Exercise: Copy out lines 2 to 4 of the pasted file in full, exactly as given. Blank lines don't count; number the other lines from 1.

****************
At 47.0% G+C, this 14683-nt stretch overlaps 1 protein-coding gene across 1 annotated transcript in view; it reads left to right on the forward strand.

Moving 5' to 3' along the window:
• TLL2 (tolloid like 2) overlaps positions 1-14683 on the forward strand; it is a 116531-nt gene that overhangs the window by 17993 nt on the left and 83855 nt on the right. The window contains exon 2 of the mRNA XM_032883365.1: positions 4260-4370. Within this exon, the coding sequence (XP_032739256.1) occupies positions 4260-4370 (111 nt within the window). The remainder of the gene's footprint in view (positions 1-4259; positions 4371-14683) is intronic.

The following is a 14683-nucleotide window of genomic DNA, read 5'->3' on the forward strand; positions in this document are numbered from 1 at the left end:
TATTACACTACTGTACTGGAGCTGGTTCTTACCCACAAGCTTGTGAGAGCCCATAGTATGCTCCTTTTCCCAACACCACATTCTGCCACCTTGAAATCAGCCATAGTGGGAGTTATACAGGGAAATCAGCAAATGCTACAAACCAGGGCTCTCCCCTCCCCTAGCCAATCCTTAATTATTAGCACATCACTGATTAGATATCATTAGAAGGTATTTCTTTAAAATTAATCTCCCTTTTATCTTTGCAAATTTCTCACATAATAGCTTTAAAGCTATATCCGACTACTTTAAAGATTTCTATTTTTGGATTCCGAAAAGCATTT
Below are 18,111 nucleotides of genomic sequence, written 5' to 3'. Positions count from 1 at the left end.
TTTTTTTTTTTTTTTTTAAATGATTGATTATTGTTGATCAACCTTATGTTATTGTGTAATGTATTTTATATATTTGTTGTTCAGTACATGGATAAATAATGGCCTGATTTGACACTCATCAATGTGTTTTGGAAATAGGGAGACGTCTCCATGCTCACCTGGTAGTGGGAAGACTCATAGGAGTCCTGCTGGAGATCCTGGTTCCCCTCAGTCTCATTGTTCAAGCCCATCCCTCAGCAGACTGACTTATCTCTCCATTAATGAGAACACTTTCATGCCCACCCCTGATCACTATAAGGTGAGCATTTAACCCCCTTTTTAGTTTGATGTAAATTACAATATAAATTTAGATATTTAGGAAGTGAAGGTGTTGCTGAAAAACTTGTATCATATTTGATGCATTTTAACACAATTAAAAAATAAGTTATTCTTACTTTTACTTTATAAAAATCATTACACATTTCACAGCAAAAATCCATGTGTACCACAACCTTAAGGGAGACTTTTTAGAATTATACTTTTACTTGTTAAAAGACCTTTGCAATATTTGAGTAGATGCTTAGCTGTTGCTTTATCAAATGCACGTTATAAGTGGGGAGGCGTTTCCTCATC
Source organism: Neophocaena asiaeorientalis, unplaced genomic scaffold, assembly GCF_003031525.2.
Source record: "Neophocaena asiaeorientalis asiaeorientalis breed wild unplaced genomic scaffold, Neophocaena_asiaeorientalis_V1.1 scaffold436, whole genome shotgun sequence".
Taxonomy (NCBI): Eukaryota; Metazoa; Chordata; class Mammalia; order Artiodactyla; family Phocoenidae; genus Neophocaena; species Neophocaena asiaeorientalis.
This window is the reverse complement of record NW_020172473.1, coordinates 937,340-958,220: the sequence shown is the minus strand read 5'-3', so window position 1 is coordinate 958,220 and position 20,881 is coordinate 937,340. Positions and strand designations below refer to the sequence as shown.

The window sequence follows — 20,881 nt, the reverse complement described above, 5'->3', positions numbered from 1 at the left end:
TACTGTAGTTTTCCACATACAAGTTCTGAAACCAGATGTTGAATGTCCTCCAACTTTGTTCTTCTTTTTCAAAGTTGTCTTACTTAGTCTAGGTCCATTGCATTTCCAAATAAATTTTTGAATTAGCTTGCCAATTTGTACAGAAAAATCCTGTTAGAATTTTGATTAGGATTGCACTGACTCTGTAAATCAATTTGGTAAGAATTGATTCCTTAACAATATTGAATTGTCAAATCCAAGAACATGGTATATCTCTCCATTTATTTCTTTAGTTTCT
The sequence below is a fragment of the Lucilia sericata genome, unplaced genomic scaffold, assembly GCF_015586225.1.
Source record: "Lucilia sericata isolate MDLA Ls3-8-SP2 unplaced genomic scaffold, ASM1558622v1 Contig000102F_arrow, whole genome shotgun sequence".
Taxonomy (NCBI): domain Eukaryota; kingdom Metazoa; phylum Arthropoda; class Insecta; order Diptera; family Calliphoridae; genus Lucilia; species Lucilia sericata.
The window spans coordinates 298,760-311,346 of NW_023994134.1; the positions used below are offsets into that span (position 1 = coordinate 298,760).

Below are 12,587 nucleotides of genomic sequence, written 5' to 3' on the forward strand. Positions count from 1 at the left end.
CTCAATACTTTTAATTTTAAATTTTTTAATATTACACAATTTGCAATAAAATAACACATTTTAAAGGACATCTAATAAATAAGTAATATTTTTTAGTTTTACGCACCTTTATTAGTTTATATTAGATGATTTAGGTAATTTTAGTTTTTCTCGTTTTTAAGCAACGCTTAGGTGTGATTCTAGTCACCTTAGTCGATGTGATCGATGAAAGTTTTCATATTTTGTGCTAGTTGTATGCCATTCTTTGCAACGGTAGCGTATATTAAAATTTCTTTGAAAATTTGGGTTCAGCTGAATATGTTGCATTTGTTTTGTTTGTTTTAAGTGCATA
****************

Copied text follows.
Moving 5' to 3' along the window:
• TLL2 (tolloid like 2) overlaps positions 1-14683 on the forward strand; it is a 116531-nt gene that overhangs the window by 17993 nt on the left and 83855 nt on the right. The window contains exon 2 of the mRNA XM_032883365.1: positions 4260-4370. Within this exon, the coding sequence (XP_032739256.1) occupies positions 4260-4370 (111 nt within the window). The remainder of the gene's footprint in view (positions 1-4259; positions 4371-14683) is intronic.

The following is a 14683-nucleotide window of genomic DNA, read 5'->3' on the forward strand; positions in this document are numbered from 1 at the left end: